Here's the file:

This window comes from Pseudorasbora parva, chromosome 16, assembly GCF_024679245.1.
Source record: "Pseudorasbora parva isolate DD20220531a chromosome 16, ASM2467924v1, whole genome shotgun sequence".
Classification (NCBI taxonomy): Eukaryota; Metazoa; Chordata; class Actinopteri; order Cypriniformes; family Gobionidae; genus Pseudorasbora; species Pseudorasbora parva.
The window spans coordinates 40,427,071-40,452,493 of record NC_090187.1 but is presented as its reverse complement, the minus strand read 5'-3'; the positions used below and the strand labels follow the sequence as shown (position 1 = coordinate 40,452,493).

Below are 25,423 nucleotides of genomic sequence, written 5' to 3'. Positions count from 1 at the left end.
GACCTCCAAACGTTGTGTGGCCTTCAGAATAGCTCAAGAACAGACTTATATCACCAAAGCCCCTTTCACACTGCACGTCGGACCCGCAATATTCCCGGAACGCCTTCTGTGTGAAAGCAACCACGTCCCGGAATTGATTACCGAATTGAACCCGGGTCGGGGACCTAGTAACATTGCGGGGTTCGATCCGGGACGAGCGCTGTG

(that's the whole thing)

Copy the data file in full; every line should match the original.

This window comes from Pseudorasbora parva, chromosome 16, assembly GCF_024679245.1.
Source record: "Pseudorasbora parva isolate DD20220531a chromosome 16, ASM2467924v1, whole genome shotgun sequence".
Classification (NCBI taxonomy): Eukaryota; Metazoa; Chordata; class Actinopteri; order Cypriniformes; family Gobionidae; genus Pseudorasbora; species Pseudorasbora parva.
The window spans coordinates 40,427,071-40,452,493 of record NC_090187.1 but is presented as its reverse complement, the minus strand read 5'-3'; the positions used below and the strand labels follow the sequence as shown (position 1 = coordinate 40,452,493).

Below are 25,423 nucleotides of genomic sequence, written 5' to 3'. Positions count from 1 at the left end.
GACCTCCAAACGTTGTGTGGCCTTCAGAATAGCTCAAGAACAGACTTATATCACCAAAGCCCCTTTCACACTGCACGTCGGACCCGCAATATTCCCGGAACGCCTTCTGTGTGAAAGCAACCACGTCCCGGAATTGATTACCGAATTGAACCCGGGTCGGGGACCTAGTAACATTGCGGGGTTCGATCCGGGACGAGCGCTGTG